I’m not wild about the intro, especially cutting out the chanters as they turn around. There’s nothing in the rules that says they can’t, but it’s one of those things that has to be done well or not at all. The rogue note that escaped from someone’s chanter ruined it for me. It seemed to me that the whole intro was different just for the sake of being different. There might be another message there, but that’s how it came across to me.As the medley went on I really got into it, really enjoyed it.

The final verdict: I like the composition, but I’m still not sure how I feel about it in a competition. Your thoughts?

Competition Journal 2009 #3

The results from my solo piping competitions.

Rhode Island Scottish Highland Festival, Richmond, RI, June 13, 2009

Event: Srathspey/Reel
David Bailiff
Tunes played: Arniston Castle, Major David Manson

Event: Piobaireachd
Lezlie Webster
Tunes submitted: The Massacre of Glencoe, Black Donald’s March
Tune played:
The Massacre of Glencoe
1st, AGL

Event: 2/4 March
David Bailiff
Tunes submitted: Major Manson at Clachantrushal, Mrs. John MacColl
Tune played: Major Manson at Clachantrushal

Event: 6/8 March
Judge: Chuck Murdoch
Tune played: Dr. Ross’ 50th Welcome to the Argyllshire Gathering
Result: 5th

New technology from the games

My next solo competition is tomorrow, the Rhode Island Highland Games. As usual, I’ll update here with my results once I get back to a computer, but I’ll also be updating Twitter throughout the day. I was hoping to be able to tweet from other games I’ve been to this year, but at the time my cell phone provider wouldn’t allow messages sent to Twitter’s number. I’m with a different company now (I won’t say which one but the name rhymes with “horizon”) and I’m able to tweet remotely. So follow me on Twitter to see how my day is going!

Gracious in victory and defeat

I get most of my piping-related news from pipes|drums, an online magazine that updates every few days with news, advice, polls, and other tidbits related to all things piping. It’s assembled and edited by Andrew Berthoff, a piper and judge based in Toronto, and is a good one-stop shop to keep updated with what’s going on in the world of bagpipes.

A semi-regular feature is an interview with a well-known figure in piping, and the current interview is the third installment of a chat with Willie McCallum. Willie is without question one of the top pipers in the world today, and one of the most wildly successful competitive pipers of all time. I saw him in recital once and he was introduced as “The World Hoover” because he goes all over and sucks up all the prizes. To say that he’s a good piper is like saying that Tiger Woods is a good golfer: true, but somewhat of an understatement.

The full text of the interview is for paying members only, but there was a quote that really stood out for me. In the second part of the interview, p|d acknowledges that even the great Willie McCallum doesn’t always finish first, and asks how he deals with not winning. Willie’s response:

I was always taught to be dignified whether you won or you didn’t win… So if you play well and you win, great; you don’t go crowing about it; you just enjoy the moment. If you don’t win, you take it on the chin and you move on and you congratulate the guy who won. It’s a healthy way to be.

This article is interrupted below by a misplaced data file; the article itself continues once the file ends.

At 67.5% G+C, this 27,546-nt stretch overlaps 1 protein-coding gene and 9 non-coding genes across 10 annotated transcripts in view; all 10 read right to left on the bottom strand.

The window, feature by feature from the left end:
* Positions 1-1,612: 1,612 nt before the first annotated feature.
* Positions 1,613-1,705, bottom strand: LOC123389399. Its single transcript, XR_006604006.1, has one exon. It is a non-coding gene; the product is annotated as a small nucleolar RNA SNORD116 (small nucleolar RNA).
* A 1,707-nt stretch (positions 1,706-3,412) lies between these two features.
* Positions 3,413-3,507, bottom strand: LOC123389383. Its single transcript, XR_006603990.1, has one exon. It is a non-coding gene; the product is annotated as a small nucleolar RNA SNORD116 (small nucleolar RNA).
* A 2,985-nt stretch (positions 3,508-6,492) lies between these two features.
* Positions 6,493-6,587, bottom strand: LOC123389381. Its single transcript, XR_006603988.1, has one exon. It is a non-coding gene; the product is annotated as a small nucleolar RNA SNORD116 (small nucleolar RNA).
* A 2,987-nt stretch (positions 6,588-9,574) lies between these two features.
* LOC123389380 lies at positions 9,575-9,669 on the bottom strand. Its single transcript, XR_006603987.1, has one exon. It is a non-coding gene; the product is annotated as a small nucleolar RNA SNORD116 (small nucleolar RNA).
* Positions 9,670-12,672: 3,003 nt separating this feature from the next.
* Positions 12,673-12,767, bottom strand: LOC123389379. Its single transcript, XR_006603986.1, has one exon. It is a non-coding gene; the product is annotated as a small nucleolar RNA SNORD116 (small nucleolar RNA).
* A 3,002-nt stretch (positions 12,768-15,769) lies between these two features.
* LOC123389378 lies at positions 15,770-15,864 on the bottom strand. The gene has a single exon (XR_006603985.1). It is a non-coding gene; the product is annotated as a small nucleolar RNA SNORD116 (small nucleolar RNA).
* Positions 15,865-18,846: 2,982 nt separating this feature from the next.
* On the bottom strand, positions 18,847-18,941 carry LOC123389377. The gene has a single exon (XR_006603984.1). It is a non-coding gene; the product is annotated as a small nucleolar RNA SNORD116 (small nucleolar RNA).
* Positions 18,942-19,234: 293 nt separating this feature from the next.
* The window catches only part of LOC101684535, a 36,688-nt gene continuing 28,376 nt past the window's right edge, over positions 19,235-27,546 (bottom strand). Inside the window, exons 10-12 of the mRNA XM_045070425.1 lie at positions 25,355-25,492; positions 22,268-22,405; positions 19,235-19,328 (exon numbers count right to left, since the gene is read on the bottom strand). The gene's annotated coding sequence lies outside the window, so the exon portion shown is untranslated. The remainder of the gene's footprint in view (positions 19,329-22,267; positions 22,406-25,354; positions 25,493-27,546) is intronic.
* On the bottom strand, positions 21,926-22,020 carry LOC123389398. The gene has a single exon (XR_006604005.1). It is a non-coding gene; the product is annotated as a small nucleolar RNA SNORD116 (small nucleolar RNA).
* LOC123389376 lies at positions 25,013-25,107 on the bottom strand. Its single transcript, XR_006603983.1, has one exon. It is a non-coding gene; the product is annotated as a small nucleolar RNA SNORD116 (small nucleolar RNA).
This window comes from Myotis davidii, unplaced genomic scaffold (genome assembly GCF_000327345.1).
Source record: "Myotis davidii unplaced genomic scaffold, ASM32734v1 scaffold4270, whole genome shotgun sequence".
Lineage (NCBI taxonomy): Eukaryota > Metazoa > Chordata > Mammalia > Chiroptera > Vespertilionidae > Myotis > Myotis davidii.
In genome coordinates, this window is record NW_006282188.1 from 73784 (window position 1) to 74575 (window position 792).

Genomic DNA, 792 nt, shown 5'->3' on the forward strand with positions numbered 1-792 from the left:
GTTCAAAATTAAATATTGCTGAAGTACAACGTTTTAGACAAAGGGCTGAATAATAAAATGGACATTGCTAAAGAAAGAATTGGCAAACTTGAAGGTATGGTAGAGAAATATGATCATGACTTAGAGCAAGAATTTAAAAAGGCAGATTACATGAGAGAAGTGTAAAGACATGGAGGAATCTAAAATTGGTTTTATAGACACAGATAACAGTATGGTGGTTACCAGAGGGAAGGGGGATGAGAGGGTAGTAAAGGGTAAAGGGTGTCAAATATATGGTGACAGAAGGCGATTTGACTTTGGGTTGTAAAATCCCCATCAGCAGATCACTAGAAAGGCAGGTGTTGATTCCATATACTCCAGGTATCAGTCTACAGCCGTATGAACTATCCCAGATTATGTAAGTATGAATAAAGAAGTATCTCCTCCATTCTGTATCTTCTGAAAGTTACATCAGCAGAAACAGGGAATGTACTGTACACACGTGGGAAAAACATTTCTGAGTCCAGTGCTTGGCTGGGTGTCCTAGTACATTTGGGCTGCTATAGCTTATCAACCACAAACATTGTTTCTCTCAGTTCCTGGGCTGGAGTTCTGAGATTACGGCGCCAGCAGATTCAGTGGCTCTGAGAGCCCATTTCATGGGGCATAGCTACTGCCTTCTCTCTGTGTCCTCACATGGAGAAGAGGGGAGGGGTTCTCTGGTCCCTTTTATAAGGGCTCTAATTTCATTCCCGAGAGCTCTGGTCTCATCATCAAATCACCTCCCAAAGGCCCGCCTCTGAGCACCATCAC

What a fantastic quote, and a lesson everyone can learn. I will certainly try to keep this in mind during my competitions, and I advise others to do the same. It is a healthy way to be, and life is too short to get upset about things you can’t control that really don’t matter in the long run.

Piping in the great outdoors

This article was posted at pipes|drums today: Williamwood Pipe Band Plays at the top of Ben Lomond. The Glasgow-based pipe band lugged ten sets of pipes, two snare drums, a tenor drum, and a bass drum up the 3200 foot peak, and played at the top. The band did the climb as part of a fundraiser, which was deemed a success. This sounds like my idea of a good time!

I like hiking quite a bit, and here in western Maine there’s plenty of opportunity for it. There are dozens of mountains that provide day and overnight hikes ranging from short and steep to long and gradual to long and steep, but what most of them have in common is a fantastic view at the top. No one can argue that Maine is not a beautiful state, and from the top of a mountain on a clear day you get a chance to see a lot of it.

One of these days I’d like to pipe on top of a mountain, but haven’t done it yet for a very simple reason: to pipe on a mountain, one must get pipes to the top of the mountain. I hike light, usually with just a waist pack: water bottles, granola bars, a flashlight, camera, handheld GPS, and first aid kit is my usual gear. I like having my hands free for walking and don’t like to carry anything. Carrying a bagpipe case up a mountain, even with a shoulder strap, is not something I’d like to do, so my only option would be to disassemble my pipes completely and pack everything gently and neatly in my backpack.

It’s not terrible, and I’ve thought of doing this, but just haven’t gotten around to it. It would be a matter of doing it on a day when the weather cooperates and I can persuade someone to tag along as a photographer. If I’m going to play on top of a mountain, I want the experience documented!

Then there’s the other question of hiking in a kilt. It raises a lot of concerns, not a single one of which I would like to address in this post. In a future post perhaps, one that is likely to be not safe for work (or at least not safe for polite company).

Update June 7, 2009: The Williamwood Pipe Band has photos on their website of their journey. Check them out, they’re great!